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The wind picked up to a solid 20 knots as we left the Allen’s Cay anchorage in the late afternoon and headed farther south to Norman’s Cay following our friends aboard SV Rasmus. Rasmus sailed east out into the Sound in search of Mahi Mahi (which they hooked!), whereas Illusion along with SV Panacea decided to sail west onto the Banks.
We raced Panacea with the wind behind us, fighting hard against the building waves and subsequent weather helm. In such conditions, I usually vote to reduce the sails, because I’ve learned that Illusion does not like to sail downwind. In any sort of seas, it is difficult to maintain a straight course, and with less mainsail up, she is easier to manage. But being late in the day and with Panacea racing off to our port side, we didn’t even pause, and I quickly handed the wheel to Brian.
The waves crashed over the beam, soaking us with salty spray, as Illusion flew over the water, surfing to speeds of 8 knots. Brian had been at the wheel for all of ten minutes when, all of a sudden, we heard a distinct snap. Instantly, Illusion spun 180 degrees back around and into the wind. As Brian turned the wheel with no response, it became immediately obvious that our steering had given out.
Illusion did the best thing she could do given the situation, she hove-to (meaning the head sail blew across the bow, filling backwards with wind and counter-acting the forward wind action of the mainsail – holding us in one place). Meanwhile, Brian tore through our cockpit lockers in search of the emergency tiller. Orange life jackets, bags of extra lines, and boxes of tools, epoxy, and oil piled into the cockpit. Finally, Brian extracted a heavy-duty, L-shaped, stainless steel pole from the depths. Unscrewing a small metal circle in the cockpit floor, he tried to attach the piece to the now-exposed rudder post.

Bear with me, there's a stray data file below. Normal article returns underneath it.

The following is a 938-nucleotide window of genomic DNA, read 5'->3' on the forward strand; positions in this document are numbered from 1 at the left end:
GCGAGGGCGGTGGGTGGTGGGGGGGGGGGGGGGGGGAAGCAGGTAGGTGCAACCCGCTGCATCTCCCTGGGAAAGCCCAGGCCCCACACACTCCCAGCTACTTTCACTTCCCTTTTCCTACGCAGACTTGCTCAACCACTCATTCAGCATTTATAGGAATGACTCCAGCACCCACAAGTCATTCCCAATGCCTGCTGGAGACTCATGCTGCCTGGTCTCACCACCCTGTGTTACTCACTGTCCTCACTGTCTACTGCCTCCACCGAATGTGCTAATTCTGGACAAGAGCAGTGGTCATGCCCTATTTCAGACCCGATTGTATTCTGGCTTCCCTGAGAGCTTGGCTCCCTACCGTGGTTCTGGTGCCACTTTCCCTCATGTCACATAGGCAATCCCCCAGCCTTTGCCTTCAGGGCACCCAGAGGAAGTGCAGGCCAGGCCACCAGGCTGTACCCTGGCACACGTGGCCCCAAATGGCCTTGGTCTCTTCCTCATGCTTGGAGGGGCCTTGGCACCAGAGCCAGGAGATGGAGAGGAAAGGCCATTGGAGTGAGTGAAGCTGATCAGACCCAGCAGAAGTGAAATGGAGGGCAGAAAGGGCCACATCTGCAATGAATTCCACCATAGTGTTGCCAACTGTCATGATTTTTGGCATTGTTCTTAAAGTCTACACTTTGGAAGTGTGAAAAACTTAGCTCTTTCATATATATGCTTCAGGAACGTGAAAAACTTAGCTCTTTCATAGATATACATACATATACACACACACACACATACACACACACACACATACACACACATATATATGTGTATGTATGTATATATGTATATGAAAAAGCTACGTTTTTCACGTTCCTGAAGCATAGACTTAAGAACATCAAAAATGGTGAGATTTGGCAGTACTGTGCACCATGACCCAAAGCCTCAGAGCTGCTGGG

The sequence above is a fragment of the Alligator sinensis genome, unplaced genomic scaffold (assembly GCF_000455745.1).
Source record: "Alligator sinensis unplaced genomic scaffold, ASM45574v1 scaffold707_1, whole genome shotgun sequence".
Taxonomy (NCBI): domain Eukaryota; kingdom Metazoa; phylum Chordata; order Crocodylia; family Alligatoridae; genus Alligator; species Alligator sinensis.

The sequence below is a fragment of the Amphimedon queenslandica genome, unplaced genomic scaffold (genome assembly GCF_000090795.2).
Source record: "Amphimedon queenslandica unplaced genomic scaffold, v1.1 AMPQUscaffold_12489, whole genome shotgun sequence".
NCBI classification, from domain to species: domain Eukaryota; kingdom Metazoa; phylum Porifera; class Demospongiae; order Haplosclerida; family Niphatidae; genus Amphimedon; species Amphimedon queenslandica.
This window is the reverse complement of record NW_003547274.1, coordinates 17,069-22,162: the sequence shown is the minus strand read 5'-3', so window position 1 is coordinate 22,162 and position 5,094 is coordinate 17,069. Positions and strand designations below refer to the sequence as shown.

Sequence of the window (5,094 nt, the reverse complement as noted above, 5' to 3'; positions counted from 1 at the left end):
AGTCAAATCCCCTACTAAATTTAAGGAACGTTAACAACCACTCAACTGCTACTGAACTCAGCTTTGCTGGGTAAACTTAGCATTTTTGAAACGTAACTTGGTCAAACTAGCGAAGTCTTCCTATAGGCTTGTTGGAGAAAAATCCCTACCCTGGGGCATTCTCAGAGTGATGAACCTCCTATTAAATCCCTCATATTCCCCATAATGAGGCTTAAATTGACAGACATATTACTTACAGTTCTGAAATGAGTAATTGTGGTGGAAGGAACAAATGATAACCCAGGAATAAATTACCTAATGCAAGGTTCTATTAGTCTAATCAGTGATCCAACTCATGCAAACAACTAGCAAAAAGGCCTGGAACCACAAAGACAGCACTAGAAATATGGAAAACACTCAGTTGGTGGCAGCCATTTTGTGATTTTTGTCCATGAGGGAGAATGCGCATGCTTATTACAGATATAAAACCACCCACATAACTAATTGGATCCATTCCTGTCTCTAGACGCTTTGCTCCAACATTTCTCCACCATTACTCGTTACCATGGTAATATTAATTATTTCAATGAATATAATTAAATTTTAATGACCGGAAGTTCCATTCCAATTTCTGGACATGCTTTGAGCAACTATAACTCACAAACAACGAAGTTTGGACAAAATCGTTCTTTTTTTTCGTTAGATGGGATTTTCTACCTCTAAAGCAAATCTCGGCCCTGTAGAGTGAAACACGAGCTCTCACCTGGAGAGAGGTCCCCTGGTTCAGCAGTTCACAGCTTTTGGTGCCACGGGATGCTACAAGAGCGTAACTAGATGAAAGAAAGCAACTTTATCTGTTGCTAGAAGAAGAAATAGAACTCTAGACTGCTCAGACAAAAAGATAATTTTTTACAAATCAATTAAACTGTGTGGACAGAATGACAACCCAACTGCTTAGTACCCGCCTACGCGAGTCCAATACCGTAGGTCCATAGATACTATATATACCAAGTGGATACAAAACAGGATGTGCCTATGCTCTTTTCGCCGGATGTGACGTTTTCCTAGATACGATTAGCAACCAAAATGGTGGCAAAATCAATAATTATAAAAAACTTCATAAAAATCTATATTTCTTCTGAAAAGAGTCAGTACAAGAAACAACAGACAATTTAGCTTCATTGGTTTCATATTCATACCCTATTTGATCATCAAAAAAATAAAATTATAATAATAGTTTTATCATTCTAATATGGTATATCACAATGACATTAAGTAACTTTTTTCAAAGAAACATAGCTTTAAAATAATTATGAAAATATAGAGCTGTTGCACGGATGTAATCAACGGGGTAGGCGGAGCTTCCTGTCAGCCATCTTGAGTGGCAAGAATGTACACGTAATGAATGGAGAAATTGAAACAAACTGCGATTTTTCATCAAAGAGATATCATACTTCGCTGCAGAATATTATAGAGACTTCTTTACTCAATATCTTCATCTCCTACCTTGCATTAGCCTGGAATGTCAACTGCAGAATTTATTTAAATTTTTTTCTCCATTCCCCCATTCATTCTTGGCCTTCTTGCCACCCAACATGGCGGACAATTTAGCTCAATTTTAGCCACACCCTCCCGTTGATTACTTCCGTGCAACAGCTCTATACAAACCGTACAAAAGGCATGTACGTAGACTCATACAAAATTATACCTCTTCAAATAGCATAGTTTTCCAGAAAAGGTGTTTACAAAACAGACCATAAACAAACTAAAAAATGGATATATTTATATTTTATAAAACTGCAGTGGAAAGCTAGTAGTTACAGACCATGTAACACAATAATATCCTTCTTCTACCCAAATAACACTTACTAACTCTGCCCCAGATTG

We were shocked to realize that our emergency tiller did not fit. The square end of the tiller was ever-so-slightly too small to fit snugly as it should. Like using a screwdriver on a stripped screw head, it barely gripped the post. With full sails and 20+ knots of wind Illusion would be too much for the tiller (in its present state) to handle. Because we knew we would be dodging a few coral heads on our approach to the anchorage, we fired up the engine, furled the head sail, and dropped the main. Panacea, who was in radio contact with us at the time, slowed down to assist us in the event that we had any additional issues. We motored to Norman’s Cay at a delicate 4 knots and managed to safely drop anchor just after the sun set.
The next day, Brian pulled out the steering chain and discovered a broken link. After radioing the nearest marina, and researching via the phone, we came to the conclusion that, due to our remote location, we would be unable to locate a replacement. So with much patience and determination, we set to filing down the inner edges of the emergency tiller until it finally fit over the rudder post. As our friends snorkeled a wrecked sea plane, the crew of Illusion worked on boat projects. At least at the end of the day, there was a nice big fillet of Mahi to eat in the company of good friends!
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